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Definitions, terminology, and related concepts of “racial health equity”: a scoping review protocol



In the USA, access to quality healthcare varies greatly across racial and ethnic groups, resulting in significant health disparities. A new term, “racial health equity” (RHE), is increasingly reported in the medical literature, but there is currently no consensus definition of the term. Additionally, related terms such as “health disparities,” “health inequities,” and “equality” have been inconsistently used when defining RHE.


The primary purpose of this scoping review is to investigate the current use and underlying concepts used to define racial health equity. The study will address two key questions: (1) “What terminology and definitions have been used to characterize RHE?” and (2) “What knowledge gaps and challenges are present in the current state of RHE research and theory?” The review will collect and analyze data from three sources: (1) websites from key national and international health organizations, (2) theoretical and narrative published articles, and (3) evidence synthesis studies addressing interventions targeting racial health equity and minority stakeholder engagement.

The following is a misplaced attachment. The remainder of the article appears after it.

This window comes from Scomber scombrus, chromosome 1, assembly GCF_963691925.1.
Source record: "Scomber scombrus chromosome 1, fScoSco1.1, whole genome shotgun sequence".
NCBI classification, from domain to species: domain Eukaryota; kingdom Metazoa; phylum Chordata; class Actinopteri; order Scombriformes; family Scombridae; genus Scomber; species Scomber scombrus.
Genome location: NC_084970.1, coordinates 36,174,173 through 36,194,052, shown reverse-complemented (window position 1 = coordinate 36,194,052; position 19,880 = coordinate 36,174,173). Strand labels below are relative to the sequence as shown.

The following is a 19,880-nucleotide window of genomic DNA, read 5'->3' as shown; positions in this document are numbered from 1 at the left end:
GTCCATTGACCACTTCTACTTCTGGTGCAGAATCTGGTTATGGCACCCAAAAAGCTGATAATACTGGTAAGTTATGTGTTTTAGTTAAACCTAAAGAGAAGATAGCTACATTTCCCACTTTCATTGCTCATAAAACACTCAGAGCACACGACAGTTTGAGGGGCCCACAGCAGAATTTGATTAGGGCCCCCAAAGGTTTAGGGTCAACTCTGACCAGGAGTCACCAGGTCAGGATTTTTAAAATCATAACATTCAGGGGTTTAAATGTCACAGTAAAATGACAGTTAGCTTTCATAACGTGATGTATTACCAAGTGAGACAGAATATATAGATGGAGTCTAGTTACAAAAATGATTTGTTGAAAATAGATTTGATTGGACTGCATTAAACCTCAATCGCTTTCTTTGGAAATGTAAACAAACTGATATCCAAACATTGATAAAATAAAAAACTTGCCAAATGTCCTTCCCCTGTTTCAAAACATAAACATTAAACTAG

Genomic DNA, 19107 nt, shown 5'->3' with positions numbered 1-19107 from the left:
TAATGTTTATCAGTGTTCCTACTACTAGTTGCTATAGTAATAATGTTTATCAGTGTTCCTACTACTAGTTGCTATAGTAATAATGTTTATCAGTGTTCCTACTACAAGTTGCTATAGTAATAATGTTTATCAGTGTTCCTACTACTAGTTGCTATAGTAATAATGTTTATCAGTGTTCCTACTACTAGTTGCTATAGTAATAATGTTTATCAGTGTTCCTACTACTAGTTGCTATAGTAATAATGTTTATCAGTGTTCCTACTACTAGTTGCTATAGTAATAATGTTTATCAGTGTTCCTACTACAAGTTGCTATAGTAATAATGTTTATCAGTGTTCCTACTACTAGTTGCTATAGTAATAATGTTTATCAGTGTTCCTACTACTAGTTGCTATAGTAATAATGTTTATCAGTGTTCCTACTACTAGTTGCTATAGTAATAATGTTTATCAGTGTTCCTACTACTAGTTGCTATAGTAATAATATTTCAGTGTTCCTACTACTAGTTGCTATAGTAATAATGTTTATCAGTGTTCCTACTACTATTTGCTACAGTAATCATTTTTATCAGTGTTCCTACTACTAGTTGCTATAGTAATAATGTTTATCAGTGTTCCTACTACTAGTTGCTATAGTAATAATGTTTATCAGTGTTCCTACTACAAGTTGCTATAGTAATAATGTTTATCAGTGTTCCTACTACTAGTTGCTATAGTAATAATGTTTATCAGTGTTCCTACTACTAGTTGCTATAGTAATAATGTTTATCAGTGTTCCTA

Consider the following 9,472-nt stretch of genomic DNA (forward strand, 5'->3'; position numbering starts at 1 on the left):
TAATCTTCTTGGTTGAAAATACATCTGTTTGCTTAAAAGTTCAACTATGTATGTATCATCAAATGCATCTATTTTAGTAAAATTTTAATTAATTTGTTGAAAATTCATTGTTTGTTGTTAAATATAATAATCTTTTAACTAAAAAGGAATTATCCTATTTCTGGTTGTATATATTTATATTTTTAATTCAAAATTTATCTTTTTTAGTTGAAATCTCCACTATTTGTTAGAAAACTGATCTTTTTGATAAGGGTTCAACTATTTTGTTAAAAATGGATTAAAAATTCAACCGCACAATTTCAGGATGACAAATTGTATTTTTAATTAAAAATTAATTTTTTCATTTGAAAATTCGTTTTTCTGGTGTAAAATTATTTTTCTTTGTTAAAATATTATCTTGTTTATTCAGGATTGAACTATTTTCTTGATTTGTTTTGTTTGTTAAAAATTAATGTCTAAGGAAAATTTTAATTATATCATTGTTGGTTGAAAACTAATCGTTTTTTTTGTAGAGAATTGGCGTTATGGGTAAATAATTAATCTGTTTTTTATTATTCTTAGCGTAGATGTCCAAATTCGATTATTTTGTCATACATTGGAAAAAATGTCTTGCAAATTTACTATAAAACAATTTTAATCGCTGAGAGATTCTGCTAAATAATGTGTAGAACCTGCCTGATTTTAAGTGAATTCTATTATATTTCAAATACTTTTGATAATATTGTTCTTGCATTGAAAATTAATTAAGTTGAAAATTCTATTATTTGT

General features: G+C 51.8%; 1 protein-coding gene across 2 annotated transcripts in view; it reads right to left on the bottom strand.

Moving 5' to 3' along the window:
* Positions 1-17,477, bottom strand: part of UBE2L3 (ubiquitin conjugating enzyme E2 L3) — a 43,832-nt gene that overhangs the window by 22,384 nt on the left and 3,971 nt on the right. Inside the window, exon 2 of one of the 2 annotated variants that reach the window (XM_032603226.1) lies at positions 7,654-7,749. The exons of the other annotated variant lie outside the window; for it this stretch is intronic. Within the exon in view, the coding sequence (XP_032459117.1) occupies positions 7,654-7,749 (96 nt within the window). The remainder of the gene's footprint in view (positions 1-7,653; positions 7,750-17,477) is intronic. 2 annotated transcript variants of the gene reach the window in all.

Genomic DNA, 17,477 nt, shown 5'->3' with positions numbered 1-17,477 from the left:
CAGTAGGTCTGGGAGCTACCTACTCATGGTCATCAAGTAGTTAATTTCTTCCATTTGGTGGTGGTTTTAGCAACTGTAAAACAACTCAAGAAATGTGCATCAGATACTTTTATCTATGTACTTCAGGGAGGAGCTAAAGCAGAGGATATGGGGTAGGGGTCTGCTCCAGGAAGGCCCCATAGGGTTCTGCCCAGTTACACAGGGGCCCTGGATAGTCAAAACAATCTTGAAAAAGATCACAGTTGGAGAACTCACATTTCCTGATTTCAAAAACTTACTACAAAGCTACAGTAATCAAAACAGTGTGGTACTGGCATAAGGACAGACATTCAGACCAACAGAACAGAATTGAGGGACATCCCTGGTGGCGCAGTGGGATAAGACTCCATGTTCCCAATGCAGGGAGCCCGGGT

Defining “racial health equity” and related terminology is the first step to advancing racial health equity within the USA. This review aims to offer an improved understanding of RHE constructs and definitions, bringing greater unity to national racial health equity research efforts across disciplines.

Systematic review registration

This protocol is registered with the Open Science Framework at

Peer Review reports


The concept of racial health equity (RHE) within the USA emerged in response to persistent disparities in health outcomes along racial lines. By 2003, the Institute of Medicine’s “unequal treatment” [1] drew attention to the fact that individuals of color consistently experienced worse health outcomes and received lower-quality care than their white counterparts. The SARS-COVID-19 pandemic further exacerbated inequities along racial lines [2, 3], and global racial justice protests further drew attention to RHE as a research field and call to action. Specifically, RHE is a component of health equity, a variable concept that focuses on eliminating unfair disparities in health based on racial, environmental, socioeconomic, or structural factors beyond an individual’s control.